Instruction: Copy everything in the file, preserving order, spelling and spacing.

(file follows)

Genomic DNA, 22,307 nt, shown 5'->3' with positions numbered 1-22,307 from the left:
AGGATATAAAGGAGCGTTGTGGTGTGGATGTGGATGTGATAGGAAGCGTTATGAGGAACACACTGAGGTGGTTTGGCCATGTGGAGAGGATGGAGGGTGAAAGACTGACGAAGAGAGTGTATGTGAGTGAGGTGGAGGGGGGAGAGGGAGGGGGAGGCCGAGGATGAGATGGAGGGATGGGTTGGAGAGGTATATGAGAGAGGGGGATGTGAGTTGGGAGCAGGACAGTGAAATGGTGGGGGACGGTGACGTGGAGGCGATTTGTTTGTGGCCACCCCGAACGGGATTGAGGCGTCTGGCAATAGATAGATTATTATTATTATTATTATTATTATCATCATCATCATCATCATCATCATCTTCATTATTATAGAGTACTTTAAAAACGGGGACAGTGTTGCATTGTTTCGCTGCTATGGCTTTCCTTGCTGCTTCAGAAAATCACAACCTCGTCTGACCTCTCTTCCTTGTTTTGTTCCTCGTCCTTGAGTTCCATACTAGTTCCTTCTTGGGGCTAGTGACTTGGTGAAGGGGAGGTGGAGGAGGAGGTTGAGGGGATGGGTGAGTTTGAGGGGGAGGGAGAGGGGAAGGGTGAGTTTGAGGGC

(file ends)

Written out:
Genomic DNA, 22,307 nt, shown 5'->3' with positions numbered 1-22,307 from the left:
AGGATATAAAGGAGCGTTGTGGTGTGGATGTGGATGTGATAGGAAGCGTTATGAGGAACACACTGAGGTGGTTTGGCCATGTGGAGAGGATGGAGGGTGAAAGACTGACGAAGAGAGTGTATGTGAGTGAGGTGGAGGGGGGAGAGGGAGGGGGAGGCCGAGGATGAGATGGAGGGATGGGTTGGAGAGGTATATGAGAGAGGGGGATGTGAGTTGGGAGCAGGACAGTGAAATGGTGGGGGACGGTGACGTGGAGGCGATTTGTTTGTGGCCACCCCGAACGGGATTGAGGCGTCTGGCAATAGATAGATTATTATTATTATTATTATTATTATCATCATCATCATCATCATCATCATCTTCATTATTATAGAGTACTTTAAAAACGGGGACAGTGTTGCATTGTTTCGCTGCTATGGCTTTCCTTGCTGCTTCAGAAAATCACAACCTCGTCTGACCTCTCTTCCTTGTTTTGTTCCTCGTCCTTGAGTTCCATACTAGTTCCTTCTTGGGGCTAGTGACTTGGTGAAGGGGAGGTGGAGGAGGAGGTTGAGGGGATGGGTGAGTTTGAGGGGGAGGGAGAGGGGAAGGGTGAGTTTGAGGGC